Press "Enter" to skip to content

7 drugmakers invited to potentially hostile hearing on drug prices. Here’s what they’re saying

Drugmakers have been reluctant to agree to testify before Congress at what is shaping up to be a series of hostile hearings examining the industry’s drug pricing practices.

div > > p:first-child”>

None of the companies “invited” to speak at last week’s Senate Finance Committee hearing titled “Drug Pricing in America: A Prescription for Change, Part I” showed. But pharmaceutical companies are starting to come around this week, following some not-so-veiled threats by senators to “compel” their executives to testify, likely with subpoenaes.

Lawmakers released letters inviting executives from AbbVie, AstraZeneca, Bristol-Myers Squibb, Johnson & Johnson, Merck, Pfizer and Sanofi to testify later this month at the hearing: “Drug Pricing in America: A Prescription for Change, Part II.”

So far, four of the seven invited have said they will send their CEOs to Capitol Hill. The other drugmakers may not have a choice, however. Senate Finance Committee ranking member Sen. Ron Wyden, D-Ore., has stopped short of threatening to issue a subpoena, indicating that participation at the hearing isn’t entirely voluntary.

Here’s what the pharmaceutical companies are saying:

“AstraZeneca can confirm that an invitation from Chairman Grassley and Ranking Member Wyden was received on February 4th, 2019 to present testimony at the February 26th Senate Finance Committee hearing. We are currently reviewing the request and will respond to the Committee in due course.”

Bristol-Myers Squibb CEO Giovanni Caforio will participate in the Senate Finance Committee hearing in Washington, DC on February 26, 2019.

“We share the committee’s goal of reducing patient out-of-pocket costs and are committed to working with Senators Grassley and Wyden on innovative policy ideas. Our CEO, Ken Frazier, will be there to discuss solutions with the committee later this month.”

“I can now confirm that Pfizer’s CEO Albert Bourla has accepted the Senate Finance Committee’s invitation to testify on February 26th, and looks forward to a productive discussion on how to best serve the needs of American patients.”

“Dr. Olivier Brandicourt accepts the Chairman’s and Ranking Member’s invitation to testify at the Senate Committee on Finance hearing on drug pricing on February 26. We are grateful for the opportunity to share Sanofi’s commitment to increasing access and affordability for patients as well as share our views about potential policy solutions to reduce costs and improve affordability.”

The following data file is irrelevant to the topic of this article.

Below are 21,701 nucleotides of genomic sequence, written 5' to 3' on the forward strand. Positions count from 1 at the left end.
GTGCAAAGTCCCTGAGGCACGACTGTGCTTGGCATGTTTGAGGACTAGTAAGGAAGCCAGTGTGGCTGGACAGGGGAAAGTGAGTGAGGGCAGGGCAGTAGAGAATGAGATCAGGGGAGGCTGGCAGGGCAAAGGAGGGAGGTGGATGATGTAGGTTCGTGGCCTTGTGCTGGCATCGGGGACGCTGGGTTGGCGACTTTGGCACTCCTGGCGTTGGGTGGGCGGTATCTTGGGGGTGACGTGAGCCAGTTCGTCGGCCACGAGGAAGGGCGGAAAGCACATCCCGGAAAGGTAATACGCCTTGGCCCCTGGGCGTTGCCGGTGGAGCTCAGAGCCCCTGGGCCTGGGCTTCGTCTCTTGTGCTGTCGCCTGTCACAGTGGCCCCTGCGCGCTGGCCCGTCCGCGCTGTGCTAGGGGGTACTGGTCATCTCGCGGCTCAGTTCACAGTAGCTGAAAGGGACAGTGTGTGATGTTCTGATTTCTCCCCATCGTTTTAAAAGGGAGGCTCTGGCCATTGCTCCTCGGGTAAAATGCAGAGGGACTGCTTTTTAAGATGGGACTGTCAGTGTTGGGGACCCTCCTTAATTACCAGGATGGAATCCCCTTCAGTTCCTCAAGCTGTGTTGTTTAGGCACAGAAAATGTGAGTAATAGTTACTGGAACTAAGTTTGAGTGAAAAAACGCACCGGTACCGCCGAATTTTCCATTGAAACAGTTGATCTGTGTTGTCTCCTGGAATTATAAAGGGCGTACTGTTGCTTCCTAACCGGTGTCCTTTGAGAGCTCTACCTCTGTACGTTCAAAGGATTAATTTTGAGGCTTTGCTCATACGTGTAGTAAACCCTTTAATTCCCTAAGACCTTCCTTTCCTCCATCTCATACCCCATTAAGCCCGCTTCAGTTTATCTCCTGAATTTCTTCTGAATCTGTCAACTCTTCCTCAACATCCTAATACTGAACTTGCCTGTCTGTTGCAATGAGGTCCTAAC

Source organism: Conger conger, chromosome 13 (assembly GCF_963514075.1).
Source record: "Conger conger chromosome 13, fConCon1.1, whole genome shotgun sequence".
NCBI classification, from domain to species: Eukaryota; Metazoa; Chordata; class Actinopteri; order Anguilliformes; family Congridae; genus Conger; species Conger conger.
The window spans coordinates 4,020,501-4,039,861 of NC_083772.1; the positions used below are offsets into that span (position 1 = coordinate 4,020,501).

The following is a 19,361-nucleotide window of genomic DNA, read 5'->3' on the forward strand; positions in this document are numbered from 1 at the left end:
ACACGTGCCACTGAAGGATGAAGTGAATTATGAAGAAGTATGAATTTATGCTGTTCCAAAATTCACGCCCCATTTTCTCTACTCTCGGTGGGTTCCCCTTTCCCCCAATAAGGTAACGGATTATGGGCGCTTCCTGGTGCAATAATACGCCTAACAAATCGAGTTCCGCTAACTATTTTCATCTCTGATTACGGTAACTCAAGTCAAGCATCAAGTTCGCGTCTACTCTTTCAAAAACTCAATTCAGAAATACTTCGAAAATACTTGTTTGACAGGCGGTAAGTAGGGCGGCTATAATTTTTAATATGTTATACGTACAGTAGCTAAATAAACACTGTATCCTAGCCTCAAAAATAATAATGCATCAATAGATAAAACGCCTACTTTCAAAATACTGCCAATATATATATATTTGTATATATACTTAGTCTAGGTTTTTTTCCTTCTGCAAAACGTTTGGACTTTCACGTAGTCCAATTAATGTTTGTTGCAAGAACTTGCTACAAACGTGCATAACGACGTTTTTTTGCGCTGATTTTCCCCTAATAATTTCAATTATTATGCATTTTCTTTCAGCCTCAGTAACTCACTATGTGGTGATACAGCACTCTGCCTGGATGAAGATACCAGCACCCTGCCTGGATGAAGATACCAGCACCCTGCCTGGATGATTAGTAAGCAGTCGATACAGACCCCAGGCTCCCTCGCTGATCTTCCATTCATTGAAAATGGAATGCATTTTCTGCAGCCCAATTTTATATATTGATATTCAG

Johnson & Johnson didn’t immediately say whether it would send its CEO to Washington. AbbVie didn’t respond to a request for comment.

The invitations come as Democrats make moves to lower prescription drug costs.

House Oversight Committee Chairman Elijah Cummings, D-Md., last month said he sent letters to 12 drugmakers seeking detailed information and documents about the companies’ pricing practices. (AbbVie, AstraZeneca, Johnson & Johnson, Pfizer, and Sanofi were among the 12.) It has yet to be determined whether they’ll be asked to testify before the House panel.

Democrats also sent letters to Eli Lilly, Novo Nordisk and Sanofi requesting information on insulin prices.

President Donald Trump, who also touched on high drug prices during his State of the Union Address Tuesday night, has also vowed to bring prices down.

The Trump administration last week proposed ban on “backdoor deals” that pharmaceutical companies cut with middlemen who get preferred status for their drugs in Medicare’s prescription drug plans.

Lawmakers in the Senate have already introduced at least two separate bipartisan bills aimed at lowering drug costs. One would make it easier for generic competition and the other would support parts of Trump’s proposal.

Democratic Reps. Bernie Sanders and Elijah Cummings have also introduced a bill in the House that would allow the government to negotiate lower drug prices for Medicare, among other measures.

Pharmaceutical companies say price increases have been modest and argue lowering drug profits would hinder the industry in making investments towards new and innovative cures. They applauded the administration’s pursuit to change the nation’s rebate system.